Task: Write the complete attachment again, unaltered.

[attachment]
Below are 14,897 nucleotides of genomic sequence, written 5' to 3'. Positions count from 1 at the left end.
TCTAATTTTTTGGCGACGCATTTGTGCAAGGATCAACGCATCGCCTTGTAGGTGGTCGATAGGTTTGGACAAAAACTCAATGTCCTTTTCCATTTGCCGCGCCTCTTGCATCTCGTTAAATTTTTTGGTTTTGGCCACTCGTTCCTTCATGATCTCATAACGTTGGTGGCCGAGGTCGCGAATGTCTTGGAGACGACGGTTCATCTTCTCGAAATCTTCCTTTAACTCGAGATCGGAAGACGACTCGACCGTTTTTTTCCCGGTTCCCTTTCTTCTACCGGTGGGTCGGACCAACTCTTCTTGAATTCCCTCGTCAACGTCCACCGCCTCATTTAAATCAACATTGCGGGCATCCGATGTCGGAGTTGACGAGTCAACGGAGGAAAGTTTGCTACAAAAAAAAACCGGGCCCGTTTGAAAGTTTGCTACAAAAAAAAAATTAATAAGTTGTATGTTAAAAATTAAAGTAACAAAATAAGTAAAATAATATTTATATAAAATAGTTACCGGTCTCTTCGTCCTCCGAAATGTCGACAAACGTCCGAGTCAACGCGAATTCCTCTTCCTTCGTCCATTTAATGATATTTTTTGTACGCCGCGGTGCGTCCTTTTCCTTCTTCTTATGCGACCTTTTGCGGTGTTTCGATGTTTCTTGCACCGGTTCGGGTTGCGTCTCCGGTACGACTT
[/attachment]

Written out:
Below are 14,897 nucleotides of genomic sequence, written 5' to 3'. Positions count from 1 at the left end.
TCTAATTTTTTGGCGACGCATTTGTGCAAGGATCAACGCATCGCCTTGTAGGTGGTCGATAGGTTTGGACAAAAACTCAATGTCCTTTTCCATTTGCCGCGCCTCTTGCATCTCGTTAAATTTTTTGGTTTTGGCCACTCGTTCCTTCATGATCTCATAACGTTGGTGGCCGAGGTCGCGAATGTCTTGGAGACGACGGTTCATCTTCTCGAAATCTTCCTTTAACTCGAGATCGGAAGACGACTCGACCGTTTTTTTCCCGGTTCCCTTTCTTCTACCGGTGGGTCGGACCAACTCTTCTTGAATTCCCTCGTCAACGTCCACCGCCTCATTTAAATCAACATTGCGGGCATCCGATGTCGGAGTTGACGAGTCAACGGAGGAAAGTTTGCTACAAAAAAAAACCGGGCCCGTTTGAAAGTTTGCTACAAAAAAAAAATTAATAAGTTGTATGTTAAAAATTAAAGTAACAAAATAAGTAAAATAATATTTATATAAAATAGTTACCGGTCTCTTCGTCCTCCGAAATGTCGACAAACGTCCGAGTCAACGCGAATTCCTCTTCCTTCGTCCATTTAATGATATTTTTTGTACGCCGCGGTGCGTCCTTTTCCTTCTTCTTATGCGACCTTTTGCGGTGTTTCGATGTTTCTTGCACCGGTTCGGGTTGCGTCTCCGGTACGACTT